27 Mar 2019

Notes on Fort Uintah from the Cragin Collection:

“Notes on Fort Uintah (visited by F. W. Cragin, August – September 1901).

A. Antione Robidoux was the builder and proprieter of this trading fort. It is situated about one mile southeast of the present White Rocks Indian Agency in Range 1 east from the Uintah Special Meridian and Township 1 N. from the Uintah base-line, being about one mile east and 1 1/3 miles north from the point of intersection of the said meridian and base-line. It thus agrees quite closely with the latitude and longitude given by Fremont, from his observations of 1844.

B. I was guided to the site and informed about the fort by olf Big Tom, a Uintah Ute who has always lived in this region, and used (as did also old Jimmy Duncan, Ute) to see the fort when he was a boy. He was a young man grown when Jim Bridger (in 1847) came out with the Mormons and his first wife was Diliat, a half-breed daughter of Charles Sorel by a Shoshone Ute squaw.

The site of the fort is approximately outlined in sagebrush and appears circular, but is really polygonal, 5 sides being about 55 ft. long exteriously (sic) still indicated by the – – – sage brush and at – – – – total east west diameter is about 101 or 102 feet and the N.N.E. – S.S.W. diameter 105 or 110 feet. (Insert C) The diameter of the court inclosed by the houses is about 68 feet.

A corral, built and abandoned some years ago by the Ute, Big Joe has infringed upon and obliterated a portion of the S.E. quarter of the site, and in this quarter Big Tom says was a large gate. The circle or polygon consisted of a series of “French house” or more properly – – – in most of which the position of the fire place is indicated by a pile of water rounded cobble stone of the kind found in present and abandoned channels of the Uintah River near by, some of the stones still showing where they were blackened by fire. On the W.N.W. side of the court, and just within the circle of houses, is an area 25 ft. square covered with wild rose bushes; this Big Tom says is the site of the store or rooms which apparently were about 12 in number. – – – are in part preserved roughly in sage brush. The Frenchman’s house so far as can be asertained, were only of about 18 (one is 20, another 16 feet from front to back). Some of the fireplaces seem to be only 12 others about 20 feet apart, but these chimney sides are not all assertainable, owing to the late removal – – – stone in some cases. The roofs doubtless – – -out – – – into the court. the frieplace was at the outer side of each room, furthest from the – – – of the court. The houses Big Tom says were built of cottonwood logs, and had flat roofs made of cottonwood poles covered with dirt. Around the fort were big cottonwood trees, which have all been cut down in later years by the Indians. A variety of goods, Big Tom says, such as blankets, guns, gun flint, powder, lead, knives, sugar, flour, calico, beads, etc. were traded to the Indians for beaver and buckskin, elk hides and buffalo robes at the store. There were, in those trading days, plenty of all these to be had on the Duchene and Uintah rivers. The goods were brought to the fort on pack-mules, of which Big Tom says there were “heap;” and Fremont’s purchase of a cow at the fort in 1844 indicates that – – – at least a few cattle had been brought there by Robidoux. But Big Tom says no ground was cultivated by the traders, though subirrigation or easy surface irrigation – – – raising of garden stuff. Habitues (sic) and employees of the fort were Archambeau, Charles Sorel, Louis Simmonds”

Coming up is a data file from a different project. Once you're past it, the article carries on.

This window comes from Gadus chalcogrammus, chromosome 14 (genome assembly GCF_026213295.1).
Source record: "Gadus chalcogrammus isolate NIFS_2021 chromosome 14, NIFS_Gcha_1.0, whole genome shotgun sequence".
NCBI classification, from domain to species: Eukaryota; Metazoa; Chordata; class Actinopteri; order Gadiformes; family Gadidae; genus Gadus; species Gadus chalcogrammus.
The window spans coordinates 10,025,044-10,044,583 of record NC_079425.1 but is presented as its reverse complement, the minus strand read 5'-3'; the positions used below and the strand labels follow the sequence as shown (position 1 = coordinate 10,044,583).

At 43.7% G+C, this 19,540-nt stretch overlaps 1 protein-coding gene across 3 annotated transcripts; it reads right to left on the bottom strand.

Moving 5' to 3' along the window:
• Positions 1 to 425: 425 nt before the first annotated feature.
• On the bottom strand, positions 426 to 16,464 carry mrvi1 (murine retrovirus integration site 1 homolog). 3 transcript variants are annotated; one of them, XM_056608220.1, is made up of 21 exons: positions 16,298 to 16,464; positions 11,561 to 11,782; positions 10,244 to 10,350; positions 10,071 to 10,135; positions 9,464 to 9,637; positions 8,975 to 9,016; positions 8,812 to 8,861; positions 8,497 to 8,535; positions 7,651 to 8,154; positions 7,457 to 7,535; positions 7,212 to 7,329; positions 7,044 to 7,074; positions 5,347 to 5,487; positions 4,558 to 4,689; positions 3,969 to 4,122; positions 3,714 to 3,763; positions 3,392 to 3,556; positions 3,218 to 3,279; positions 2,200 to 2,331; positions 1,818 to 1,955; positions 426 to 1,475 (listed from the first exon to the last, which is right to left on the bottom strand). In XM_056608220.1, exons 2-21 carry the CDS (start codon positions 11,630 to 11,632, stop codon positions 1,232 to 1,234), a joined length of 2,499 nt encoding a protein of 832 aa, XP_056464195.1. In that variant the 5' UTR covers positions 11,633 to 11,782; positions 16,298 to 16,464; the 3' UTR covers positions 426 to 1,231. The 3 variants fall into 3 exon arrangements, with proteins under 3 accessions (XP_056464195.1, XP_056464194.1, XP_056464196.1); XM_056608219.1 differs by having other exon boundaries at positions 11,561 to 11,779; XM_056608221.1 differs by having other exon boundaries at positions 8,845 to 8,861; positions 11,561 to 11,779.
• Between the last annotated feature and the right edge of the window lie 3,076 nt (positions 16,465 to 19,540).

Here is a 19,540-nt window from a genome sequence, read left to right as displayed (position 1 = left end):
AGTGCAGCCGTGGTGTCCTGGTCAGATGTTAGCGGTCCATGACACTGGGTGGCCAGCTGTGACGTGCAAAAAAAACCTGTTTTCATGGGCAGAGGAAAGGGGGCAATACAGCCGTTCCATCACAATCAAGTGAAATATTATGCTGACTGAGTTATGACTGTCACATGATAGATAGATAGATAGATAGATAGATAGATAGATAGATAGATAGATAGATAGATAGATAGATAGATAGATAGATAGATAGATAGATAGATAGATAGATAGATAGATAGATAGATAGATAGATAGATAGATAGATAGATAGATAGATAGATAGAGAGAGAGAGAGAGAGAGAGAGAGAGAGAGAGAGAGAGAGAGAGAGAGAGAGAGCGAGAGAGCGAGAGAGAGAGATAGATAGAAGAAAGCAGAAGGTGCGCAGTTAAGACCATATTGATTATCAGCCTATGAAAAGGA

The Cragin Collection
Colorado Springs Pioneers Museum
215 South Tejon Street
Colorado Springs, CO 80903
719-385-5650

Cragin’s Field Notes Fort Uintah

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